Genndy Tartakovsky is a 35-year-old man who still wakes up early on Saturdays to watch cartoons. He confesses: “I can’t outgrow them.”
Even a night of hard drinking when he was younger wouldn’t keep him from dragging himself out of bed the next morning to watch his favorite shows.
“I’d be so hung over,” said Tartakovsky. “But I loved them.”
That passion and persistence has paid off for Tartakovsky, whose list of credits includes hit animated television shows “Samuri Jack” and “Star Wars: Clone Wars.”
As creative director at Orphanage Animation Studios Inc. he now finds himself among a small group of northern California artists hoping to rival the towering frontrunners in Hollywood computer animation: Pixar Animation Studios Inc. and Dreamworks Animation SKG Inc.
While the Bay Area upstarts have yet to make a feature-length film, companies such as Orphanage, Wild Brain Inc. and CritterPix Inc. have recently announced separate plans to make computer-animated feature films with characters they hope moviegoers will embrace as fondly as Pixar’s Buzz Lightyear and Dreamworks’ Shrek.
The rub is that the new players find themselves working on shoestring budgets, often with hand-me-down technology, and working under noose-tight deadlines.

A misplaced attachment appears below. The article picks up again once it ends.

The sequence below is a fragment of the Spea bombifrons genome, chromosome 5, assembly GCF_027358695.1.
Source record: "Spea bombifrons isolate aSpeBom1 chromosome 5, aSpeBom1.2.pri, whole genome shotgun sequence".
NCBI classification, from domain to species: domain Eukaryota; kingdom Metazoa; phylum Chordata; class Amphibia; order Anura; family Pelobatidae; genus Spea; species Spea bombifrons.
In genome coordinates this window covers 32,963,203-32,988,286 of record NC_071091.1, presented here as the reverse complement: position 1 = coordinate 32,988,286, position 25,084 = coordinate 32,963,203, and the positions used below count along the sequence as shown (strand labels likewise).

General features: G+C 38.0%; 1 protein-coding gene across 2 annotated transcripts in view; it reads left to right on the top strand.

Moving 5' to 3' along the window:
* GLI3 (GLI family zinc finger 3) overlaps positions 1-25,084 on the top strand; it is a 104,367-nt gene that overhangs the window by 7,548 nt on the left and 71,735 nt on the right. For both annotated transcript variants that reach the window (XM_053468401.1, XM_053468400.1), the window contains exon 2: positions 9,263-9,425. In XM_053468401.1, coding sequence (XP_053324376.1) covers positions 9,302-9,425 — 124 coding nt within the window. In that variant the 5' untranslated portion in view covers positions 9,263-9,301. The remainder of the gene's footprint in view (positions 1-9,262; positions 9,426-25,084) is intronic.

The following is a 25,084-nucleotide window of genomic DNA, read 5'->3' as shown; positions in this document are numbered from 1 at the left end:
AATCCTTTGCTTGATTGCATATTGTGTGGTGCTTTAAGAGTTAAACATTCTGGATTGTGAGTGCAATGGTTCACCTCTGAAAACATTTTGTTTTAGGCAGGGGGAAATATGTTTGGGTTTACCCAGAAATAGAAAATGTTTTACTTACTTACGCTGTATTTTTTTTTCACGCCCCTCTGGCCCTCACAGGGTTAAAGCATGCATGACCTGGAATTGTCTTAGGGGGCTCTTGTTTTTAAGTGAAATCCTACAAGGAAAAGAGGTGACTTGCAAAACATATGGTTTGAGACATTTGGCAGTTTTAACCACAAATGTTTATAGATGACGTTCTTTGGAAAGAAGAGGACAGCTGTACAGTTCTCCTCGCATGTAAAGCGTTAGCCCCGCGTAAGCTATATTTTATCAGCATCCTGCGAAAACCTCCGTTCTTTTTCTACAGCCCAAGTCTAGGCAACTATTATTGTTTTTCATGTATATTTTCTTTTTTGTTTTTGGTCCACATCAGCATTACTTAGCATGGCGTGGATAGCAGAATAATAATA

“You can’t look at Wild Brain in its current state and say we’re going to be competitors to Pixar,” said Charles Rivkin, who was named CEO of the San Francisco-based company in September. “On the other hand, we would hope in the near future we make it into their rearview mirror.”
Consider what the challengers are up against: Dreamworks produced “Shrek 2,” the third highest-grossing movie ever ($436 million) and the No. 1 animation film of all time, and the company is only No. 2 in the market.
Pixar emerged as the industry heavyweights by releasing the first computer-generated movie, “Toy Story,” in 1995. It has since produced an unprecedented string of five hits, including “A Bugs Life,” “Monsters Inc.” and “Finding Nemo,” which have made about $3.2 billion in worldwide sales.